Send to

Choose Destination
See comment in PubMed Commons below
Biochim Biophys Acta. 1998 Nov 8;1442(2-3):261-73.

An evolutionary conserved group of plant GSK-3/shaggy-like protein kinase genes preferentially expressed in developing pollen.

Author information

Institut de Biotechnologie des Plantes, Laboratoire de Biologie du Développement des Plantes, Bâtiment 630, Université de Paris-Sud CNRS/ERS 569, F-91405 Orsay Cedex, France.


Genes and cDNAs encoding plant protein kinases highly homologous to the animal GSK-3/shaggy subfamily were isolated from Arabidopsis thaliana, Brassica napus, Petunia hybrida and Nicotiana tabacum using the P. hybrida PSK6 GSK-3/shaggy related cDNA as a probe. All the derived protein sequences contained the characteristic catalytic domain of GSK-3/shaggy protein kinases. Sequence comparisons within the catalytic domain with other plant GSK-3/shaggy like kinases clearly indicate that the novel sequences form an isolated group of genes termed the PSK6 group. All the proteins within this group possess an amino-terminal extension which contains short amino acid motifs highly conserved between species and possibly implicated in mitochondrial targeting. Northern hybridisation experiments and reverse transcriptase PCR analysis demonstrated that these novel cDNAs are predominantly expressed in developing pollen. The three genes isolated from P. hybrida and A. thaliana show the same genomic organisation into 12 introns and 13 exons. Although the size of the introns varies, their positions are conserved between genes and species. The comparison of these gene structures and the analysis of deduced protein sequences belonging to different plants hold important information to understand the function of individual members. They suggest that some of the characterised sequences represent most likely true orthologues whereas others must be paralogues. They also allow us to discuss the evolution of the plant GSK-3/shaggy like gene family with regard to plant speciation.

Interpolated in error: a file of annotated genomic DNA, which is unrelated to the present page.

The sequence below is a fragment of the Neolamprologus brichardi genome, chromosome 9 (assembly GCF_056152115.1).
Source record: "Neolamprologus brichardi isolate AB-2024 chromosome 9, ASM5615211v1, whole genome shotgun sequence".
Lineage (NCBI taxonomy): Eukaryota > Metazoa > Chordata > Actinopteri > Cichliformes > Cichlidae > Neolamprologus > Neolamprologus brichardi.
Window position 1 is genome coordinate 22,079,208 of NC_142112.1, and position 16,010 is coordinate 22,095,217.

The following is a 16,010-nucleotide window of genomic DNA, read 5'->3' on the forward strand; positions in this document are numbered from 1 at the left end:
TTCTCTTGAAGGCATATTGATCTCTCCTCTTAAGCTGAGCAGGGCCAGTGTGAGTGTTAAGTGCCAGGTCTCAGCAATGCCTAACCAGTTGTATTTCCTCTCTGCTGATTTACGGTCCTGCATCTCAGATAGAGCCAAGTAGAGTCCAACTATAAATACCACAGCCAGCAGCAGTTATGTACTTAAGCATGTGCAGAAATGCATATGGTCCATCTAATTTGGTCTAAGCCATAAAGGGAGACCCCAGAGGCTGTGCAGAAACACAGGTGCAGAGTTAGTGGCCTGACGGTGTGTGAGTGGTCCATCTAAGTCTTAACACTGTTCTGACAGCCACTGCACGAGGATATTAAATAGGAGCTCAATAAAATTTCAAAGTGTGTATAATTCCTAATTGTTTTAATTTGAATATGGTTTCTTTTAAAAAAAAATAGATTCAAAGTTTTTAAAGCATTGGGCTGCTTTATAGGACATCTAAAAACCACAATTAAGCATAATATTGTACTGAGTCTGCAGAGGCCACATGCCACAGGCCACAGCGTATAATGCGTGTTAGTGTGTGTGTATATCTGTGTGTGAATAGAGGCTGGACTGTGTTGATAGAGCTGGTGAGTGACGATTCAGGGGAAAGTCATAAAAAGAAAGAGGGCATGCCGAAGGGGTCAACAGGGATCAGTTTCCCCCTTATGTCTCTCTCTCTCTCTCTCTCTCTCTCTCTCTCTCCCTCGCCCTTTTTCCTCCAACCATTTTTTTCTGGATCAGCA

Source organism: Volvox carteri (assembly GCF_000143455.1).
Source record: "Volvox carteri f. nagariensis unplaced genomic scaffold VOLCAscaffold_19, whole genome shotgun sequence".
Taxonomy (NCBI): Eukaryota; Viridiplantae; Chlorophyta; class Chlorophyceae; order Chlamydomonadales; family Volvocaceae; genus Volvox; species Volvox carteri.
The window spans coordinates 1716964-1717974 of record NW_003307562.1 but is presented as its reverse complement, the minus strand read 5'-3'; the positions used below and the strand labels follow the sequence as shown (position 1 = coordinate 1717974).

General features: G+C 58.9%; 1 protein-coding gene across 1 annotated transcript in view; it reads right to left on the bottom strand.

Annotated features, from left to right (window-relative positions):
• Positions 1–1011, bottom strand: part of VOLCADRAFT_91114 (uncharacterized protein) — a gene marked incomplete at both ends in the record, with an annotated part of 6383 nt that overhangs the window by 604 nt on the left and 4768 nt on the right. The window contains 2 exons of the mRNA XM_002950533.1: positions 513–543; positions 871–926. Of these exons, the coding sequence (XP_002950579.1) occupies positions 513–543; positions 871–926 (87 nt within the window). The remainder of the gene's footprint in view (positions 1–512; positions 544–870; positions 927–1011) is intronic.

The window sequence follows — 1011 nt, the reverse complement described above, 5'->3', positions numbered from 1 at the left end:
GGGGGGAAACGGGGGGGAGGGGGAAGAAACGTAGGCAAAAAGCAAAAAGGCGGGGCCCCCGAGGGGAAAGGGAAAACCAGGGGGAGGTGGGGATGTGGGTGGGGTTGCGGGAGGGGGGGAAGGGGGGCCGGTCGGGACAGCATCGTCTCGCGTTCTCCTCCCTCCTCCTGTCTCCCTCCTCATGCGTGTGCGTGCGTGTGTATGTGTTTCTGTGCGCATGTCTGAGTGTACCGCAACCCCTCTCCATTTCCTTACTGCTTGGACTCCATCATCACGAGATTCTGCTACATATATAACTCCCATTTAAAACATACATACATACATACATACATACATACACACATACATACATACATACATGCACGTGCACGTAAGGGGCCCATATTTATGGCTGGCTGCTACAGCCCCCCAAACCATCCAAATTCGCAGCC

[Indexed for MEDLINE]
PubMed Commons home

PubMed Commons

How to join PubMed Commons

    Supplemental Content

    Full text links

    Icon for Elsevier Science
    Loading ...
    Support Center